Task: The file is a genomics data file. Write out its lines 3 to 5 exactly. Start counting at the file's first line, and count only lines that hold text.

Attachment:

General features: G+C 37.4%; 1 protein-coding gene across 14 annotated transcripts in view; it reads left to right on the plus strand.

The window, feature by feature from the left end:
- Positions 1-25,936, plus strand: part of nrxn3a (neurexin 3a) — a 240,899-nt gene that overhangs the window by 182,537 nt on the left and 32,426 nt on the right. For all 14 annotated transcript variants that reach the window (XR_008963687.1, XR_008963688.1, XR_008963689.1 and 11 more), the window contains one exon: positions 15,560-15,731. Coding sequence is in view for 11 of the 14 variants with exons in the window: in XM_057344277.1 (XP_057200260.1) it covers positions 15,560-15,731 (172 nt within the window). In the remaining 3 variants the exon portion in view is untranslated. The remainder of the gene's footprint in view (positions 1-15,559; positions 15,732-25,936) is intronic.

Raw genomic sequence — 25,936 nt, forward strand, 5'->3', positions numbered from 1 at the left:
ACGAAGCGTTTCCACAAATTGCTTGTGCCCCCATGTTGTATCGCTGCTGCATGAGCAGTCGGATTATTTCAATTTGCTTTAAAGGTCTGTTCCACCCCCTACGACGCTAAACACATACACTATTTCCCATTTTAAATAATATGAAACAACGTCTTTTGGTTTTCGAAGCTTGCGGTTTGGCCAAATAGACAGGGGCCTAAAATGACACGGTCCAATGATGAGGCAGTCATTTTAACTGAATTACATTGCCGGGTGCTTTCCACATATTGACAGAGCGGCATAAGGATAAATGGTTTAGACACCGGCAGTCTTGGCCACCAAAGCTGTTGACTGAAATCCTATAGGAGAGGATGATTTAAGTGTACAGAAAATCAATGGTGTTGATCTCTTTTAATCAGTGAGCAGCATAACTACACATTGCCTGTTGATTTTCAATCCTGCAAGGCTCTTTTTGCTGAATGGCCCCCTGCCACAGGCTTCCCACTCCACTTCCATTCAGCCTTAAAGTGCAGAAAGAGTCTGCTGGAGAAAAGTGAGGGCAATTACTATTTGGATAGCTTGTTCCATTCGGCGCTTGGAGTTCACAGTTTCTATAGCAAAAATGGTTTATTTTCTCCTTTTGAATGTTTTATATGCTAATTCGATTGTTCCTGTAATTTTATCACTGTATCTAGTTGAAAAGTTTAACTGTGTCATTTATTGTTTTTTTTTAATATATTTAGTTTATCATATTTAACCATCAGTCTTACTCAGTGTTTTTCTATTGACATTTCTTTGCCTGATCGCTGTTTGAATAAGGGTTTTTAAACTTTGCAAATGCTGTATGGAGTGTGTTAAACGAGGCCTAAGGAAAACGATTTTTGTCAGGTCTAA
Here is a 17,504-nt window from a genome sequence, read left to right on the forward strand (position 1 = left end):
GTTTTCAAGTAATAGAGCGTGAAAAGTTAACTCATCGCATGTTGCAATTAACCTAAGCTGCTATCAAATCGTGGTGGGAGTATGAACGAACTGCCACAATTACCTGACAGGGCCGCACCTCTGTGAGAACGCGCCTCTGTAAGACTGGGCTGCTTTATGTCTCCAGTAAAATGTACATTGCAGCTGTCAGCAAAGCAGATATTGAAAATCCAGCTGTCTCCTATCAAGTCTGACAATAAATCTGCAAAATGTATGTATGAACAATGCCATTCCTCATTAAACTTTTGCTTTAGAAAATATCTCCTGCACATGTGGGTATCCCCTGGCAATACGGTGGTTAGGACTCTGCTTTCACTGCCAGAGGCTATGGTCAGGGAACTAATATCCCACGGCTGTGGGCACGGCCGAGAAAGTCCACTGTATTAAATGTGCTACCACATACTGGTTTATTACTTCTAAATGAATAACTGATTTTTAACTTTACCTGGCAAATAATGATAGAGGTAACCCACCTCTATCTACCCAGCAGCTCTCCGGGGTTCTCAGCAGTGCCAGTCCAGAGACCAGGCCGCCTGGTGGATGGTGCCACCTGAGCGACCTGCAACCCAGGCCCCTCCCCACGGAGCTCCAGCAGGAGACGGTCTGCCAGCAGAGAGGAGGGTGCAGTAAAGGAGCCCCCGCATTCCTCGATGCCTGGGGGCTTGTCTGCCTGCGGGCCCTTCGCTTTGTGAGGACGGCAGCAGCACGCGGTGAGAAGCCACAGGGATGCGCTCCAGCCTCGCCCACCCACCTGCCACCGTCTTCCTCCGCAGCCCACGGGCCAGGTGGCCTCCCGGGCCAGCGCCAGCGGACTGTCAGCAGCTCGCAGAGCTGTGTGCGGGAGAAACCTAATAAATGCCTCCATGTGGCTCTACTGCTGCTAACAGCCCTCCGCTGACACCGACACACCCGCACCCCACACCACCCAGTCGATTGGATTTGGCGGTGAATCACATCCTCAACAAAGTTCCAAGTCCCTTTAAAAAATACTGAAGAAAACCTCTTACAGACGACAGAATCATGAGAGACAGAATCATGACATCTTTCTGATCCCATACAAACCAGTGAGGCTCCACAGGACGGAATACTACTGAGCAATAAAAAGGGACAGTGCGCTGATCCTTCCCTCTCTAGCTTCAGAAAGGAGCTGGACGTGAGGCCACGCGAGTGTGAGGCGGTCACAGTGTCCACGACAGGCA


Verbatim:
- Positions 1-25,936, plus strand: part of nrxn3a (neurexin 3a) — a 240,899-nt gene that overhangs the window by 182,537 nt on the left and 32,426 nt on the right. For all 14 annotated transcript variants that reach the window (XR_008963687.1, XR_008963688.1, XR_008963689.1 and 11 more), the window contains one exon: positions 15,560-15,731. Coding sequence is in view for 11 of the 14 variants with exons in the window: in XM_057344277.1 (XP_057200260.1) it covers positions 15,560-15,731 (172 nt within the window). In the remaining 3 variants the exon portion in view is untranslated. The remainder of the gene's footprint in view (positions 1-15,559; positions 15,732-25,936) is intronic.

Raw genomic sequence — 25,936 nt, forward strand, 5'->3', positions numbered from 1 at the left:
ACGAAGCGTTTCCACAAATTGCTTGTGCCCCCATGTTGTATCGCTGCTGCATGAGCAGTCGGATTATTTCAATTTGCTTTAAAGGTCTGTTCCACCCCCTACGACGCTAAACACATACACTATTTCCCATTTTAAATAATATGAAACAACGTCTTTTGGTTTTCGAAGCTTGCGGTTTGGCCAAATAGACAGGGGCCTAAAATGACACGGTCCAATGATGAGGCAGTCATTTTAACTGAATTACATTGCCGGGTGCTTTCCACATATTGACAGAGCGGCATAAGGATAAATGGTTTAGACACCGGCAGTCTTGGCCACCAAAGCTGTTGACTGAAATCCTATAGGAGAGGATGATTTAAGTGTACAGAAAATCAATGGTGTTGATCTCTTTTAATCAGTGAGCAGCATAACTACACATTGCCTGTTGATTTTCAATCCTGCAAGGCTCTTTTTGCTGAATGGCCCCCTGCCACAGGCTTCCCACTCCACTTCCATTCAGCCTTAAAGTGCAGAAAGAGTCTGCTGGAGAAAAGTGAGGGCAATTACTATTTGGATAGCTTGTTCCATTCGGCGCTTGGAGTTCACAGTTTCTATAGCAAAAATGGTTTATTTTCTCCTTTTGAATGTTTTATATGCTAATTCGATTGTTCCTGTAATTTTATCACTGTATCTAGTTGAAAAGTTTAACTGTGTCATTTATTGTTTTTTTTTAATATATTTAGTTTATCATATTTAACCATCAGTCTTACTCAGTGTTTTTCTATTGACATTTCTTTGCCTGATCGCTGTTTGAATAAGGGTTTTTAAACTTTGCAAATGCTGTATGGAGTGTGTTAAACGAGGCCTAAGGAAAACGATTTTTGTCAGGTCTAA